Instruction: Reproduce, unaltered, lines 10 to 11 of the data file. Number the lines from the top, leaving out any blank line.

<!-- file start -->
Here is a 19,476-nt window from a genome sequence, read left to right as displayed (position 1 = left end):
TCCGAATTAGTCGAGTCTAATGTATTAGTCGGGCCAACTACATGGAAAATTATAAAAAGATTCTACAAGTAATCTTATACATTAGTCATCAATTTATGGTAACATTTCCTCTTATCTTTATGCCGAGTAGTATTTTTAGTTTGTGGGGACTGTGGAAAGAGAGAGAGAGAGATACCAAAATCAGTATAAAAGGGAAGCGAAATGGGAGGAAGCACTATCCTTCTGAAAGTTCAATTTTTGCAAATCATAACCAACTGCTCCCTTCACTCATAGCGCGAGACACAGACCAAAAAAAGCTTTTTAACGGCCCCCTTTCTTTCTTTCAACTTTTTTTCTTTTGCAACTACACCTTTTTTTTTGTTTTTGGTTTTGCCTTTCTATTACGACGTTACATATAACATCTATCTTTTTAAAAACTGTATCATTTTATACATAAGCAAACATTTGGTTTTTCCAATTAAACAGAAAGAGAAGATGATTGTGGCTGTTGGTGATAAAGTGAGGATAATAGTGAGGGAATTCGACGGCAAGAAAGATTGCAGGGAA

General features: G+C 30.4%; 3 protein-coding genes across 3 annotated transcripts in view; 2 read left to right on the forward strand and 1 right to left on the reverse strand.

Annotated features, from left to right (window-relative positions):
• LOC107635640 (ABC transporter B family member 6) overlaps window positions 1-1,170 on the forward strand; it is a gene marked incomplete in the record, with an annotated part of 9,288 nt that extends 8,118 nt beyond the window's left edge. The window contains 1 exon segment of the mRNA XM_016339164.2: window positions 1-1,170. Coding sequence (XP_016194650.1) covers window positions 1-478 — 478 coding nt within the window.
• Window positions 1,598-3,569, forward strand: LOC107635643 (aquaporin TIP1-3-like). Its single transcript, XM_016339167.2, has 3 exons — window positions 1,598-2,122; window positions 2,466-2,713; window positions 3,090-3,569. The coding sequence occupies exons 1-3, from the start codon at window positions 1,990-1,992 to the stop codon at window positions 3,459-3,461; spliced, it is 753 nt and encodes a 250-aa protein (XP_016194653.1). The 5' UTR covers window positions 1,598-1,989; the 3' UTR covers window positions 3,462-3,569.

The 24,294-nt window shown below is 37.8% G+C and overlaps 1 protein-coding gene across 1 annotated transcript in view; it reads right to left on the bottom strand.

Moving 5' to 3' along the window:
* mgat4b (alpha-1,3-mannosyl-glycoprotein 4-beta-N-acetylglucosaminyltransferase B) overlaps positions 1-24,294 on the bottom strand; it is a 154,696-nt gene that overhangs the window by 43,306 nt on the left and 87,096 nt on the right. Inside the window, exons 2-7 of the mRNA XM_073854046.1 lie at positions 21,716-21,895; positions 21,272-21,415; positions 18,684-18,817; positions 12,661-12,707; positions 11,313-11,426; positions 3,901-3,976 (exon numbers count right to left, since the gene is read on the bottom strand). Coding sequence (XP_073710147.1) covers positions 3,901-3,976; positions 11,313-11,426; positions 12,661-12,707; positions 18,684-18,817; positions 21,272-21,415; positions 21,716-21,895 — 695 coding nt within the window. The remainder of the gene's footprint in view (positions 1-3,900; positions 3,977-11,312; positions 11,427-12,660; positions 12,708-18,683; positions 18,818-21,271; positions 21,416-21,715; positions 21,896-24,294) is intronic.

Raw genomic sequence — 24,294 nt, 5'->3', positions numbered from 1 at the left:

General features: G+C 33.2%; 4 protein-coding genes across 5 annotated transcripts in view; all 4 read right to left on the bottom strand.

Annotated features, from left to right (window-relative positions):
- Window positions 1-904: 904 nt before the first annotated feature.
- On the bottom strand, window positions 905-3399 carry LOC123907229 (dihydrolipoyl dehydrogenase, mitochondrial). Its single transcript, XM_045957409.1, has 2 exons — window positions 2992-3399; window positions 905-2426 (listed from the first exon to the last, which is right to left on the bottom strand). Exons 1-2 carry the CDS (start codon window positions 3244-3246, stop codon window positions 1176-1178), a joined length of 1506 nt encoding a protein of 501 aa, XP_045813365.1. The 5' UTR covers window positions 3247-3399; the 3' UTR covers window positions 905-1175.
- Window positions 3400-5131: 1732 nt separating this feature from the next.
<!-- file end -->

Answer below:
Raw genomic sequence — 24,294 nt, 5'->3', positions numbered from 1 at the left:

General features: G+C 33.2%; 4 protein-coding genes across 5 annotated transcripts in view; all 4 read right to left on the bottom strand.